Written by two of the most popular political bloggers in America, the book hails the new movement—of the netroots, the grassroots, the unorthodox labor unions, the maverick big donors—that is the antidote to old-school politics as usual. Fueled by advances in technology and a hunger for a more authentic and populist democracy, this broad-based movement is changing the way political campaigns are waged and managed.

A must-read book for anyone with an interest in the future of American democracy. "

About the Authors:
Jerome Armstrong, a pioneer of the political blogosphere, founded one of the first political blogs,, in 2001. The person behind the netroots strategy that used blogs and meetups for Howard Dean's campaign, Jerome works as an internet strategist for advocacy organizations and political campaigns. He lives in Alexandria, Virginia.

Markos Moulitsas ZŅŠniga served in the U.S. Army for three years and later earned two bachelors degrees from Northern Illinois University and a law degree from Boston University. After moving to California to work in the tech industry, Markos started in May 2002. His blog has had a meteoric rise and now gets more than a million unique visitors each day, making it one of the most popular blogs in the nation. Markos lives in Berkeley, California.

Simon Rosenberg is president and founder of the New Democrat Network, a national membership organization that promotes strategies to modernize progressive politics. Before founding NDN, Rosenberg was a key member of Bill Clinton's first presidential campaign. He and his family live in Washington DC.

The New York Times - Peter Beinart

Armstrong and Moulitsas may well be right that the next great partisan transformation will be theirs. In Crashing the Gate they have written an insightful guide to how the Democratic Party can retake power. Now all they need to do is figure out why it deserves to.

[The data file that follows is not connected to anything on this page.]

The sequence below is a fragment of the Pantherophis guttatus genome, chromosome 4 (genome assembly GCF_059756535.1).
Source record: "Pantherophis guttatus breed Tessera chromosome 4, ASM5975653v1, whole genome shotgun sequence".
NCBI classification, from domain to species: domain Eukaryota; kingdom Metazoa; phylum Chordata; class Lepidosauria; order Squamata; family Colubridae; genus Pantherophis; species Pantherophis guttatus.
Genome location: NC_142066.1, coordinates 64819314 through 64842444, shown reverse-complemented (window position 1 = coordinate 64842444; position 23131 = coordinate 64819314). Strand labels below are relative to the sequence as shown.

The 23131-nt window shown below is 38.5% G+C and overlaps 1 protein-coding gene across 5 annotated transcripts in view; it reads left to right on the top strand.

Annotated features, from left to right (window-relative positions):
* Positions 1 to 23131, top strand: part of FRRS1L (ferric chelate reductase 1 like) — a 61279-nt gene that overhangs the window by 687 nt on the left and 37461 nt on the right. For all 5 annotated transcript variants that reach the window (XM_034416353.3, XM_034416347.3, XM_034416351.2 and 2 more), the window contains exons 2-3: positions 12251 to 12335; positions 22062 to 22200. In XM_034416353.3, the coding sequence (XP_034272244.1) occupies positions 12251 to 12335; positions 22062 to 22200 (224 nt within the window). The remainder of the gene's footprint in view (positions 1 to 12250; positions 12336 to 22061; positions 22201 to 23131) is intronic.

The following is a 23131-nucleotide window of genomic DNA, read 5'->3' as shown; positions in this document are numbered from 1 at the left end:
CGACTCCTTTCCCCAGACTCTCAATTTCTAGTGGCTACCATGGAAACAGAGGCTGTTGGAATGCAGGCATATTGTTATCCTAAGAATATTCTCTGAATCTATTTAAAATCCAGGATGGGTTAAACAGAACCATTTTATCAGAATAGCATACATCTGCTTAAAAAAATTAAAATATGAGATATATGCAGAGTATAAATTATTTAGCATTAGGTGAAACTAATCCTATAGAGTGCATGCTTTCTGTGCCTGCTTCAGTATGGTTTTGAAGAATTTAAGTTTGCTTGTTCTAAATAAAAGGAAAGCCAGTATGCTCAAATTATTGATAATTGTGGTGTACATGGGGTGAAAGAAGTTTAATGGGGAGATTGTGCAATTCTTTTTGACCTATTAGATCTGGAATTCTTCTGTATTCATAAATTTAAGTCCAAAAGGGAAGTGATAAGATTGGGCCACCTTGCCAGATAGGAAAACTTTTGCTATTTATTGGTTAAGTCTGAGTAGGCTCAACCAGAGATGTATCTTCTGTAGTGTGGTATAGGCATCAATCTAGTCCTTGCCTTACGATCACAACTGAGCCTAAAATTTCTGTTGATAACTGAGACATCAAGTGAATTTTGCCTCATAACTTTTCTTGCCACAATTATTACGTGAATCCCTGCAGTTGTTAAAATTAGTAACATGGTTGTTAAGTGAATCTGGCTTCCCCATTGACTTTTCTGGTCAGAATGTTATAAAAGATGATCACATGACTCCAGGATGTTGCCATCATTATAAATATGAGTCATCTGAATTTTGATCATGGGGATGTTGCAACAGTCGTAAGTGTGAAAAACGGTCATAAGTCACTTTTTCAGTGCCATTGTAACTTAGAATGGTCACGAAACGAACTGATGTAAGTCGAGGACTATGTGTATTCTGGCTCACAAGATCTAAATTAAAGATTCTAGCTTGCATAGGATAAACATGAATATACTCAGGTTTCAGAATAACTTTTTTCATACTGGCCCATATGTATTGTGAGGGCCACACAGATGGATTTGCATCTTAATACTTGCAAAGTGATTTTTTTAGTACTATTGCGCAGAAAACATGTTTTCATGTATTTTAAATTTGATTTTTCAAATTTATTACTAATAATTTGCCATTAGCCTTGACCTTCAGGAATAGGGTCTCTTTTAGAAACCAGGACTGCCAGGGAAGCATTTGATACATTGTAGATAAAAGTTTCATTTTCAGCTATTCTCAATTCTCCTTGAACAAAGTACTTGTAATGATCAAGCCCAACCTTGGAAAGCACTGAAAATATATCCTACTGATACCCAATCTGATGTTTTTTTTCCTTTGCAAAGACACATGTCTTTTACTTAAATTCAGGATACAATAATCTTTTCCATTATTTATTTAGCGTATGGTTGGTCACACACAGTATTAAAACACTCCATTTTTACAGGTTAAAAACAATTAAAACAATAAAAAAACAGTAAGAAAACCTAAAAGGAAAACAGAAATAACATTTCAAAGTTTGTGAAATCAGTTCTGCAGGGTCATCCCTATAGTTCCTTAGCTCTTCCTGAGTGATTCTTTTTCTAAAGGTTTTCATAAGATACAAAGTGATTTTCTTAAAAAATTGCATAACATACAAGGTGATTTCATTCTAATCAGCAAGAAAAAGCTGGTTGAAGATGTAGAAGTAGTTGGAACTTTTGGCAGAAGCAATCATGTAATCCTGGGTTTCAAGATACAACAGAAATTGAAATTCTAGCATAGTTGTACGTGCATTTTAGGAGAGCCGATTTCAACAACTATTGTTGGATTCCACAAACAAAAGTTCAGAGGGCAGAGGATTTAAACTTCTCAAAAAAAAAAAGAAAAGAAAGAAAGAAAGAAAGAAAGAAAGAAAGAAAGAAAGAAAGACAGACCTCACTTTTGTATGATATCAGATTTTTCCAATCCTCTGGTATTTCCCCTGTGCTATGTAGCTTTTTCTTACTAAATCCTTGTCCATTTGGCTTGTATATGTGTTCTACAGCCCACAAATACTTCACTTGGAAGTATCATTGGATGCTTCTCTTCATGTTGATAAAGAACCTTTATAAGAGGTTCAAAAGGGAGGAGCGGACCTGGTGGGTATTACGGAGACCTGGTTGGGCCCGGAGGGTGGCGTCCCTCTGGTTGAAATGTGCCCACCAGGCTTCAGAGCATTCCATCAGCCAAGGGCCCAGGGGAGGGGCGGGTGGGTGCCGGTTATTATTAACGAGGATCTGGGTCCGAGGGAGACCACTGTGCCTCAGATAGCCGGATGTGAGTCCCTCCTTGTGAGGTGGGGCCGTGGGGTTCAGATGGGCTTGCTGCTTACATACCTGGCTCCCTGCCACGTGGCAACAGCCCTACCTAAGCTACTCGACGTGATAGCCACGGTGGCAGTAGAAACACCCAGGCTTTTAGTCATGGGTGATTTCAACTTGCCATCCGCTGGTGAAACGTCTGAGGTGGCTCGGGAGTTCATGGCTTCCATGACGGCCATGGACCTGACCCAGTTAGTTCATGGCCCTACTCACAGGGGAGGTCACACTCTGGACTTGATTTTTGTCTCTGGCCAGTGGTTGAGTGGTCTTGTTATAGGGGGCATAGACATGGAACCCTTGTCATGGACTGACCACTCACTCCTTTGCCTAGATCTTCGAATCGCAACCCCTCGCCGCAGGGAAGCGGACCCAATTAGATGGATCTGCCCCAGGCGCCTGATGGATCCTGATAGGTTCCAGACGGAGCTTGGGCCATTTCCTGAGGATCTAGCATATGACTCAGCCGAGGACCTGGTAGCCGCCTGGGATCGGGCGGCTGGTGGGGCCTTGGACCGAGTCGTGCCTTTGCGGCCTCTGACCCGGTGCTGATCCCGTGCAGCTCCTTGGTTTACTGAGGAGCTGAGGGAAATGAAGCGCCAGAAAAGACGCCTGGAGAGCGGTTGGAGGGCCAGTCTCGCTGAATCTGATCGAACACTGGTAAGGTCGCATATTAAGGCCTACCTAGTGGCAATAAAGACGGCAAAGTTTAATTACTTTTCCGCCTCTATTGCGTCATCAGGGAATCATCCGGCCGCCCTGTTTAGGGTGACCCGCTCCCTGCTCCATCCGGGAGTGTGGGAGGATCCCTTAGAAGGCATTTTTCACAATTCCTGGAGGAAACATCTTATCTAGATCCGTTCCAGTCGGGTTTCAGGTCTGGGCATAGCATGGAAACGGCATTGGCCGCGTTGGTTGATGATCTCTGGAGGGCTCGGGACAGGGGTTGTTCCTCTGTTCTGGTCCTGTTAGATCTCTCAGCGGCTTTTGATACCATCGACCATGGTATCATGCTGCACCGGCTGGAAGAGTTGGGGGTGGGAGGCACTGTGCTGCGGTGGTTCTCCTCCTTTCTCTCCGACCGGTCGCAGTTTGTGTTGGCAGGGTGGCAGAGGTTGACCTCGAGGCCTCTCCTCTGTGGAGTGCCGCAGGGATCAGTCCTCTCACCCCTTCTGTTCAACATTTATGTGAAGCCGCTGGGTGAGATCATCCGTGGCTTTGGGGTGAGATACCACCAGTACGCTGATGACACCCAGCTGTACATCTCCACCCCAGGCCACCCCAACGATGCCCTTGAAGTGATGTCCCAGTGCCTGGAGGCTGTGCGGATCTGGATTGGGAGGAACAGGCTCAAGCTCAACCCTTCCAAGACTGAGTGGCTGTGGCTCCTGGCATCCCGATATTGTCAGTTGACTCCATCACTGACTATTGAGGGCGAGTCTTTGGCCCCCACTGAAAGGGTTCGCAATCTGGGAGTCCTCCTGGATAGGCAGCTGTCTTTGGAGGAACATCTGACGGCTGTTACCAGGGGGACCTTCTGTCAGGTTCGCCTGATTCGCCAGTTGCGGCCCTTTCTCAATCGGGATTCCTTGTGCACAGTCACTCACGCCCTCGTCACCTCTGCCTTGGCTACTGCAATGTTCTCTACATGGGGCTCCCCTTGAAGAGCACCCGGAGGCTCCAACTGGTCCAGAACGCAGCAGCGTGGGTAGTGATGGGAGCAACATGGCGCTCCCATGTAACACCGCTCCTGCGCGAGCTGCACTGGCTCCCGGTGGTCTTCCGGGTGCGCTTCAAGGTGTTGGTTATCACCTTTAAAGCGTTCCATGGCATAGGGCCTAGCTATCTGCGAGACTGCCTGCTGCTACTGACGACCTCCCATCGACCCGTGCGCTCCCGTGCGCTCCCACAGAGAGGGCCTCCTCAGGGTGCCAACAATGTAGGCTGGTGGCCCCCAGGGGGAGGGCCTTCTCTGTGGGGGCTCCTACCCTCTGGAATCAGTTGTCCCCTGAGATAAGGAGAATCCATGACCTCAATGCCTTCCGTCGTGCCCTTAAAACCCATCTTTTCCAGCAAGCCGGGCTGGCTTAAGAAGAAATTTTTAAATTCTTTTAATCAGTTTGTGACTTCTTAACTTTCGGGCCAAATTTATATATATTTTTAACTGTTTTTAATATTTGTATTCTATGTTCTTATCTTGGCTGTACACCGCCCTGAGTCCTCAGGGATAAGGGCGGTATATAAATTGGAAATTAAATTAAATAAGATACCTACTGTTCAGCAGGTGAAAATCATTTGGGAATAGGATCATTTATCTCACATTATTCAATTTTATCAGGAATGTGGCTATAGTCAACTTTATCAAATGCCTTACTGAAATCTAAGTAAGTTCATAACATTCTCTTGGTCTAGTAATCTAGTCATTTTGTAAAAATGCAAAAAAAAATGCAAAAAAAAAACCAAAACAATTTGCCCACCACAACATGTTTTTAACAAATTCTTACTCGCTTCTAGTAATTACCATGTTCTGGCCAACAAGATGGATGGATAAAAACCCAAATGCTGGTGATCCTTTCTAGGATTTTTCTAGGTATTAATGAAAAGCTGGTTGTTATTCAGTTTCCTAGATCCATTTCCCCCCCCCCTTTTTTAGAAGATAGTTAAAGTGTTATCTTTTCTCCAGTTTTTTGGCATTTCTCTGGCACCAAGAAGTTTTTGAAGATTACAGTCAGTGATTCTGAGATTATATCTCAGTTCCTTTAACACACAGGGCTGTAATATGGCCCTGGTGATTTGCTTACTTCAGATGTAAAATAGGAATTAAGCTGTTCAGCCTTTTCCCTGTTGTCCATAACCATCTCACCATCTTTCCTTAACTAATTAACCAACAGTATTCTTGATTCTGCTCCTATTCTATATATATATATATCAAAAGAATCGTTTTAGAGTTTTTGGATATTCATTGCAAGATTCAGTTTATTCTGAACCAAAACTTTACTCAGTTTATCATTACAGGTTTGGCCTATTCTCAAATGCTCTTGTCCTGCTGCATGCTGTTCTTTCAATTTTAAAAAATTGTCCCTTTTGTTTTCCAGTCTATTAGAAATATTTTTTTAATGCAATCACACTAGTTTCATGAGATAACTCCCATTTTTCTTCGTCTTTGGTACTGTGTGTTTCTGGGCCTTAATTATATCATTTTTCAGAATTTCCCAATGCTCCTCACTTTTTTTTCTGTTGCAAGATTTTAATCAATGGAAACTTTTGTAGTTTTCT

Library Journal

Armstrong ( and Zuniga (, both popular liberal political bloggers, offer a critique of Democrats and lay out their strategy to save the party and win back control of government at all levels. They present a blistering attack on the Republican Party's ideological constituencies-the theocons, neocons, corporate cons, etc.-and the policies of the Bush administration, but they move quickly to a lengthy critique of the Democratic Party, which they describe, borrowing from Howard Dean, as a collection of single-issue interest groups (e.g., pro-choice, environmental, big labor, and gun control advocates) unwilling to make concessions for the greater good: the success of the party. The authors also note outdated old-boy systems of raising money, outmoded campaign strategies, and a lack of technological sophistication. The Democrats must nurture places where new ideas germinate, such as the world of the blog. Their plan strikes this reader as na ve, considering that Dean didn't win a single primary and that the Republicans have successfully mobilized large numbers of people in support of their candidates. Moreover, they assume that their progressive ideas are, in fact, what the masses subscribe to. While the book may spark some interest among blog readers and writers, its wider appeal will be limited. Recommended for larger public libraries and academic libraries with comprehensive holdings on campaigns and elections. Copyright 2006 Reed Business Information.